Microsoft earns high marks for email security, but experts say it doesn't do enough

Microsoft Logo at Ignite
Microsoft Logo at Ignite (Image credit: Windows Central)

What you need to know

  • Microsoft was named a leader in 2021 enterprise email security in The Forrester Wave.
  • Security company Egress appears to disagree, as explained in a recent report about data loss related to outbound emails.
  • The report from Egress calls outbound emails "Microsoft 365's security blind spot."

Microsoft was named as a leader in enterprise email security in The Forrester Wave, a guide designed to help inform people about purchasing options in the technology marketplace. Microsoft received high scores in the strategy category, as explained in a Microsoft security post (opens in new tab). Despite earning high marks, security company Egress appear to have different thoughts. A recent report by Egress highlights a "blindspot" in Microsoft 365: Outbound emails.

In The Forrest Wave report, Microsoft Defender for Office 365 received the highest score possible in regards to incident response, threat intelligence, and endpoint detection and response solutions. It also received the highest marks possible in product strategy, customer success, and performance and operations.

"Together, Microsoft Defender for Office 365 and Microsoft 365 Defender help customers reduce gaps in coverage by trading disparate point solutions for comprehensive coverage," reads Microsoft's security blog post.

In contrast, Egress reports that "85% of organizations using Microsoft 365 have had an email data breach in the last 12 months." Egress also states that organizations with Microsoft 365 experience more incidents than those without it.

The report adds that "Organisations using Microsoft 365 have seen a 67% increase in data leaks via email since March 2020 – compared to just 32% of the businesses who don't use it."

These conflicting reports need to be placed in context. Microsoft's reputation has taken a hit when it comes to security due to the recent attack on Microsoft Exchange servers. Despite these recent issues, Microsoft is active on the security front and wants to highlight that. On the other side, Egress emphasizes security flaws related to Microsoft software and recommends purchasing its Intelligent Email Security Software.

There's room for both of these reports to be accurate, as the companies each address security from different angles.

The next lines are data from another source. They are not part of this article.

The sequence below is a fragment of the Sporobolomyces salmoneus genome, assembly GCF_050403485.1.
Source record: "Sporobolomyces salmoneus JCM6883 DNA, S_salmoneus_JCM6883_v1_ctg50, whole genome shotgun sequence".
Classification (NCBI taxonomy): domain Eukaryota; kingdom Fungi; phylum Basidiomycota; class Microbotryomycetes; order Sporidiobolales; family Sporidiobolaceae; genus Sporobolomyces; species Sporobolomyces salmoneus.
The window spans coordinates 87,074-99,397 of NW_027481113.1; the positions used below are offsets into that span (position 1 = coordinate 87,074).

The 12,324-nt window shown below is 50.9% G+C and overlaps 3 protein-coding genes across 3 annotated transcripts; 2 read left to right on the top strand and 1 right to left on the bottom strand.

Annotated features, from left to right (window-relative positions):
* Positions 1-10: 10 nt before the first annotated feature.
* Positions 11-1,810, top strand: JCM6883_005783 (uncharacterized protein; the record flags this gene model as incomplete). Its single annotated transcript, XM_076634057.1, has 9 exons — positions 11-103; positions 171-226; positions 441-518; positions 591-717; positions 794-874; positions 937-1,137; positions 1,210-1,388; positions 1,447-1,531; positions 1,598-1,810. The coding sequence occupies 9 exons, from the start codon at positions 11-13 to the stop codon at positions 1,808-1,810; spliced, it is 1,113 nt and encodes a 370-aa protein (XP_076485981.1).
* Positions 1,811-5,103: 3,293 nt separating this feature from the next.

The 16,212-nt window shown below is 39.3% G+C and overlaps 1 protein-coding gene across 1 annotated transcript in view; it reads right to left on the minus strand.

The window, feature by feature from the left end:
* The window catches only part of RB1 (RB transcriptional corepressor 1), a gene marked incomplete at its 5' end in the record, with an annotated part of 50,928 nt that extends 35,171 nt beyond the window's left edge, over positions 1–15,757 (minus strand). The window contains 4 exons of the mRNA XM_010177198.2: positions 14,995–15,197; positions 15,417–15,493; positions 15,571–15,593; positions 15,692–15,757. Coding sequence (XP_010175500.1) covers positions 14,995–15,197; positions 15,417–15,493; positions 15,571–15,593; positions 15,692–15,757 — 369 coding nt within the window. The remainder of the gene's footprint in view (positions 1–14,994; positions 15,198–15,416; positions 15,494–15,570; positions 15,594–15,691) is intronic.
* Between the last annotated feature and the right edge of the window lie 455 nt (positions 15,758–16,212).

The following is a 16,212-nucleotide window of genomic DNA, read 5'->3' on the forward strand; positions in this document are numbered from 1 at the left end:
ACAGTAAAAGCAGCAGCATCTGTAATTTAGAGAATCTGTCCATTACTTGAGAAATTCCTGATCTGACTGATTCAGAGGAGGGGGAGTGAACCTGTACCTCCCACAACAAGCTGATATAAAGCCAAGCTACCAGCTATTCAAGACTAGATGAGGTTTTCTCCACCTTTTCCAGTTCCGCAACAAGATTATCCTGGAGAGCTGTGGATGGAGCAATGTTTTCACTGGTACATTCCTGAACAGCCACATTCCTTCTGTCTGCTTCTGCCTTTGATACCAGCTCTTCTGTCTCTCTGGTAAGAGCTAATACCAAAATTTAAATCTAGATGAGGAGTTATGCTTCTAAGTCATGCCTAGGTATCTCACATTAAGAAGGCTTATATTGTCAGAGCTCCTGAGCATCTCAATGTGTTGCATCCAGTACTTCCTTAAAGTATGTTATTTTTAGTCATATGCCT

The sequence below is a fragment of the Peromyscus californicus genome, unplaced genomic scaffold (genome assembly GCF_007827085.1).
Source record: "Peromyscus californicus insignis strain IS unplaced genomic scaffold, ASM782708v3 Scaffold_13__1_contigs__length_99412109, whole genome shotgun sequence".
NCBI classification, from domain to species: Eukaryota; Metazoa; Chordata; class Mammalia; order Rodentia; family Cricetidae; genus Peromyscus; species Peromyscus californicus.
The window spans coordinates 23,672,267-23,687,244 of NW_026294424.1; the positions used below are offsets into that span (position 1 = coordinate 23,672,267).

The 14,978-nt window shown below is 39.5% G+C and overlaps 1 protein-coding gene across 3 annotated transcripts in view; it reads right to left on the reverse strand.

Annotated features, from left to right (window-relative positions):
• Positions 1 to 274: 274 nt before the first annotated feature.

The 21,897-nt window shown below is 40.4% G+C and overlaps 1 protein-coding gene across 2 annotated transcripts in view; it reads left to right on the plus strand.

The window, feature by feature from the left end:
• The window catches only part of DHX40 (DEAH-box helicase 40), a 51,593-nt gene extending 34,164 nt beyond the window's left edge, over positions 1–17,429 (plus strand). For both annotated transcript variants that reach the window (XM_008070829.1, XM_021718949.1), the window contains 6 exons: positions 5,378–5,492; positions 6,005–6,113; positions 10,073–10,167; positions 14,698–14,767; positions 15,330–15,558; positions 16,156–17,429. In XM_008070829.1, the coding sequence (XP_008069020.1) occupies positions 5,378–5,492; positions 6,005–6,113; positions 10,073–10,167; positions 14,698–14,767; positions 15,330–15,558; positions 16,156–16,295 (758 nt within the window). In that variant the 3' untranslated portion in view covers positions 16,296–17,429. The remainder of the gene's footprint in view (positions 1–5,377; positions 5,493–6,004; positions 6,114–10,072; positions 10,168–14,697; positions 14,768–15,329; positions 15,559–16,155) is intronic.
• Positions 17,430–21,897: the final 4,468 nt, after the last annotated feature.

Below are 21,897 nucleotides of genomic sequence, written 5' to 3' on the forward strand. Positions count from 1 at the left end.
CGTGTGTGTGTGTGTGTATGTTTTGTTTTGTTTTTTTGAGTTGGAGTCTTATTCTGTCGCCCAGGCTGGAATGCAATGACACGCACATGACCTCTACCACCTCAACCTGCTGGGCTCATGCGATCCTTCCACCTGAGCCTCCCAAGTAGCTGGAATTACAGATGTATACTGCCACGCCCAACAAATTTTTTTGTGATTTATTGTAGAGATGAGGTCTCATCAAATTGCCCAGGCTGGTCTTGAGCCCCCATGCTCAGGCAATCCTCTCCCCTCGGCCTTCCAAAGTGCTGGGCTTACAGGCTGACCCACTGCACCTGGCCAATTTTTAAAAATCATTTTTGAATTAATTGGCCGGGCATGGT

Sean Endicott
News Writer and apps editor

Sean Endicott brings nearly a decade of experience covering Microsoft and Windows news to Windows Central. He joined our team in 2017 as an app reviewer and now heads up our day-to-day news coverage. If you have a news tip or an app to review, hit him up at sean.endicott@futurenet.com (opens in new tab).

4 Comments
  • I suspect the criticism is the ease with which you can share secure information via Exchange with people outside the organization, and if you share it as an open link, it can then be trivially shared with the rest of the world. It is possible to lock this down with care or with Microsoft add-ons that force proper security behavior too. But a key distinction is that when managing security, we tend to think differently about hacking attacks than we think about employees giving away the secrets. External attacks are ongoing and the only way to stop them is with good security systems. For internal failures, on the other hand, at least we know that they only happen if a colleague actively does something wrong. Unfortunately, internal failures are just as common a source of problems.
  • Cause and effect might be reversed, a way to skew your numbers if you need to cast shade. It might be simply that larger orgs with magnitudes higher email output use M365 for emails. Smaller companies might not. In essence, data leaks might not even correlate to which kind of mail ecosystem one uses.
  • It’s mostly due to the fact that everyone who uses M365 has a front door at office.com. You don’t have to go looking for obscure EAS URLs. It’s not that on premises Exchange is more secure, it’s just harder to find.
  • "On the other side, Egress emphasizes security flaws related to Microsoft software and recommends purchasing its Intelligent Email Security Software. " Talk of burying the lede. It's not unlike how all the breathless reports on "piracy" losses come from companies selling anti-piracy services rather than outfits that aren't selling elephant repellent. To sell a "crisis solution" you first have to create a crisis atmosphere.